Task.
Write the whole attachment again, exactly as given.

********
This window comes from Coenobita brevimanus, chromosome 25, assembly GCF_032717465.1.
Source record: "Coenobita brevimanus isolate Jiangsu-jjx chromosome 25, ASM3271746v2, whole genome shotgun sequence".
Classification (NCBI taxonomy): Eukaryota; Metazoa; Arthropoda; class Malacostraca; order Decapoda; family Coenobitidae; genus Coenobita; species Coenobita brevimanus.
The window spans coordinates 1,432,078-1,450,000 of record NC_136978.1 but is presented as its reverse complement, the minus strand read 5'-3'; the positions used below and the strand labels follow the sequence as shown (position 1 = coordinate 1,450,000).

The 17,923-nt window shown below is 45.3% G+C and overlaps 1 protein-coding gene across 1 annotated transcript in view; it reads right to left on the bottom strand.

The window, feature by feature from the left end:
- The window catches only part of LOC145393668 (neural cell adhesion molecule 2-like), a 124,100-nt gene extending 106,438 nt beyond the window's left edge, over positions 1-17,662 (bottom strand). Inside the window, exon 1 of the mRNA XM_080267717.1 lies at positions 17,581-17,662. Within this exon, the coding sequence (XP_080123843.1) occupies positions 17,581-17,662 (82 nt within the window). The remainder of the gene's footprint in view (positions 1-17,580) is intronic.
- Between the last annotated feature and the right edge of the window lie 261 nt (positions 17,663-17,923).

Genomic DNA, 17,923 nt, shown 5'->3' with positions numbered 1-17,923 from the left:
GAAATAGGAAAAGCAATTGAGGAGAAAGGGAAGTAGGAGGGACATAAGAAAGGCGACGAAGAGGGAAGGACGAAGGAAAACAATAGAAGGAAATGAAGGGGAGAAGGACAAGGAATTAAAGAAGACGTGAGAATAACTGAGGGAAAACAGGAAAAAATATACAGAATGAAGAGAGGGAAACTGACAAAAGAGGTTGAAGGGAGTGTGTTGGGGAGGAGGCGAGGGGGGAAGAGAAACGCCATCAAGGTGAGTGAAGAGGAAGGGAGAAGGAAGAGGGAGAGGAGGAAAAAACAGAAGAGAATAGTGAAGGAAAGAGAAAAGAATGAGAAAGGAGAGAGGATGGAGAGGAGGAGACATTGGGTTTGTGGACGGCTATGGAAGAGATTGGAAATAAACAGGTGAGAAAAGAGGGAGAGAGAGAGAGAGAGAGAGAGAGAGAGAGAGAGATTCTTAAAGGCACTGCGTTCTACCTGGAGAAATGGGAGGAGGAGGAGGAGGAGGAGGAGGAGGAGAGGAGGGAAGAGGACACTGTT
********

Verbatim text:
This window comes from Coenobita brevimanus, chromosome 25, assembly GCF_032717465.1.
Source record: "Coenobita brevimanus isolate Jiangsu-jjx chromosome 25, ASM3271746v2, whole genome shotgun sequence".
Classification (NCBI taxonomy): Eukaryota; Metazoa; Arthropoda; class Malacostraca; order Decapoda; family Coenobitidae; genus Coenobita; species Coenobita brevimanus.
The window spans coordinates 1,432,078-1,450,000 of record NC_136978.1 but is presented as its reverse complement, the minus strand read 5'-3'; the positions used below and the strand labels follow the sequence as shown (position 1 = coordinate 1,450,000).

The 17,923-nt window shown below is 45.3% G+C and overlaps 1 protein-coding gene across 1 annotated transcript in view; it reads right to left on the bottom strand.

The window, feature by feature from the left end:
- The window catches only part of LOC145393668 (neural cell adhesion molecule 2-like), a 124,100-nt gene extending 106,438 nt beyond the window's left edge, over positions 1-17,662 (bottom strand). Inside the window, exon 1 of the mRNA XM_080267717.1 lies at positions 17,581-17,662. Within this exon, the coding sequence (XP_080123843.1) occupies positions 17,581-17,662 (82 nt within the window). The remainder of the gene's footprint in view (positions 1-17,580) is intronic.
- Between the last annotated feature and the right edge of the window lie 261 nt (positions 17,663-17,923).

Genomic DNA, 17,923 nt, shown 5'->3' with positions numbered 1-17,923 from the left:
GAAATAGGAAAAGCAATTGAGGAGAAAGGGAAGTAGGAGGGACATAAGAAAGGCGACGAAGAGGGAAGGACGAAGGAAAACAATAGAAGGAAATGAAGGGGAGAAGGACAAGGAATTAAAGAAGACGTGAGAATAACTGAGGGAAAACAGGAAAAAATATACAGAATGAAGAGAGGGAAACTGACAAAAGAGGTTGAAGGGAGTGTGTTGGGGAGGAGGCGAGGGGGGAAGAGAAACGCCATCAAGGTGAGTGAAGAGGAAGGGAGAAGGAAGAGGGAGAGGAGGAAAAAACAGAAGAGAATAGTGAAGGAAAGAGAAAAGAATGAGAAAGGAGAGAGGATGGAGAGGAGGAGACATTGGGTTTGTGGACGGCTATGGAAGAGATTGGAAATAAACAGGTGAGAAAAGAGGGAGAGAGAGAGAGAGAGAGAGAGAGAGAGAGAGAGATTCTTAAAGGCACTGCGTTCTACCTGGAGAAATGGGAGGAGGAGGAGGAGGAGGAGGAGGAGGAGAGGAGGGAAGAGGACACTGTT